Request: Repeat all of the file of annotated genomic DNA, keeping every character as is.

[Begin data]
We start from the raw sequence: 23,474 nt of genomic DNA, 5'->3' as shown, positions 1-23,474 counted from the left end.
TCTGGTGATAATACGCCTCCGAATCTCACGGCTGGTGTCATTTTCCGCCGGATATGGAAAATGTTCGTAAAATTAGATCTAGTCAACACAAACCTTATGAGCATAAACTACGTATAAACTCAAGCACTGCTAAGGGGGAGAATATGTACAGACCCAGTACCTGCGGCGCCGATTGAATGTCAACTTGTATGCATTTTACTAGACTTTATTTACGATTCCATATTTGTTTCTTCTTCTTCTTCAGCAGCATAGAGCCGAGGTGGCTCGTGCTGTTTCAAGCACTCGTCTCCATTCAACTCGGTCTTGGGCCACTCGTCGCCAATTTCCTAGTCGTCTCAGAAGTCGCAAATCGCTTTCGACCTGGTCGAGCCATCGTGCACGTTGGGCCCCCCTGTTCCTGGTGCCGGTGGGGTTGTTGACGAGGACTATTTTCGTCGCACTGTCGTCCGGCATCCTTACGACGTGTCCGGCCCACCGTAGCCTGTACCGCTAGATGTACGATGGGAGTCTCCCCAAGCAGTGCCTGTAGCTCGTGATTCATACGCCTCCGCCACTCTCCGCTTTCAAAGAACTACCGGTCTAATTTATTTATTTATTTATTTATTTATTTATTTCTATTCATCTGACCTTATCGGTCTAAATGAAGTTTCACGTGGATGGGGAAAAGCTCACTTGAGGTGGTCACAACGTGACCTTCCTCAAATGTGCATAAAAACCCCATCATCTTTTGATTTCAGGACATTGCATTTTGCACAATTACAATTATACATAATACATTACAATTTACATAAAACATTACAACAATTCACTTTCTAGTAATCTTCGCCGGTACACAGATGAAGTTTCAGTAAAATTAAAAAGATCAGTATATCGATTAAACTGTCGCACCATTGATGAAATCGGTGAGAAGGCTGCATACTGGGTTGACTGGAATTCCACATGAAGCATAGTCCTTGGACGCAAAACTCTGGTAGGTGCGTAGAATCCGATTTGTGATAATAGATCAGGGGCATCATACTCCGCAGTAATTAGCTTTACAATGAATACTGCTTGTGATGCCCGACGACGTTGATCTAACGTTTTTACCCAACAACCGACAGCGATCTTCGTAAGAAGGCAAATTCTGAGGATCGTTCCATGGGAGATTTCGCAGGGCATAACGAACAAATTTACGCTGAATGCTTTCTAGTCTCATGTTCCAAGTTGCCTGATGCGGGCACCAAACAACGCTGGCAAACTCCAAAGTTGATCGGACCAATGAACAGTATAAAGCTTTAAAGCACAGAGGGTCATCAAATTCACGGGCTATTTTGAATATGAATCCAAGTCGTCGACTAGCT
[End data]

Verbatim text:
We start from the raw sequence: 23,474 nt of genomic DNA, 5'->3' as shown, positions 1-23,474 counted from the left end.
TCTGGTGATAATACGCCTCCGAATCTCACGGCTGGTGTCATTTTCCGCCGGATATGGAAAATGTTCGTAAAATTAGATCTAGTCAACACAAACCTTATGAGCATAAACTACGTATAAACTCAAGCACTGCTAAGGGGGAGAATATGTACAGACCCAGTACCTGCGGCGCCGATTGAATGTCAACTTGTATGCATTTTACTAGACTTTATTTACGATTCCATATTTGTTTCTTCTTCTTCTTCAGCAGCATAGAGCCGAGGTGGCTCGTGCTGTTTCAAGCACTCGTCTCCATTCAACTCGGTCTTGGGCCACTCGTCGCCAATTTCCTAGTCGTCTCAGAAGTCGCAAATCGCTTTCGACCTGGTCGAGCCATCGTGCACGTTGGGCCCCCCTGTTCCTGGTGCCGGTGGGGTTGTTGACGAGGACTATTTTCGTCGCACTGTCGTCCGGCATCCTTACGACGTGTCCGGCCCACCGTAGCCTGTACCGCTAGATGTACGATGGGAGTCTCCCCAAGCAGTGCCTGTAGCTCGTGATTCATACGCCTCCGCCACTCTCCGCTTTCAAAGAACTACCGGTCTAATTTATTTATTTATTTATTTATTTATTTATTTCTATTCATCTGACCTTATCGGTCTAAATGAAGTTTCACGTGGATGGGGAAAAGCTCACTTGAGGTGGTCACAACGTGACCTTCCTCAAATGTGCATAAAAACCCCATCATCTTTTGATTTCAGGACATTGCATTTTGCACAATTACAATTATACATAATACATTACAATTTACATAAAACATTACAACAATTCACTTTCTAGTAATCTTCGCCGGTACACAGATGAAGTTTCAGTAAAATTAAAAAGATCAGTATATCGATTAAACTGTCGCACCATTGATGAAATCGGTGAGAAGGCTGCATACTGGGTTGACTGGAATTCCACATGAAGCATAGTCCTTGGACGCAAAACTCTGGTAGGTGCGTAGAATCCGATTTGTGATAATAGATCAGGGGCATCATACTCCGCAGTAATTAGCTTTACAATGAATACTGCTTGTGATGCCCGACGACGTTGATCTAACGTTTTTACCCAACAACCGACAGCGATCTTCGTAAGAAGGCAAATTCTGAGGATCGTTCCATGGGAGATTTCGCAGGGCATAACGAACAAATTTACGCTGAATGCTTTCTAGTCTCATGTTCCAAGTTGCCTGATGCGGGCACCAAACAACGCTGGCAAACTCCAAAGTTGATCGGACCAATGAACAGTATAAAGCTTTAAAGCACAGAGGGTCATCAAATTCACGGGCTATTTTGAATATGAATCCAAGTCGTCGACTAGCT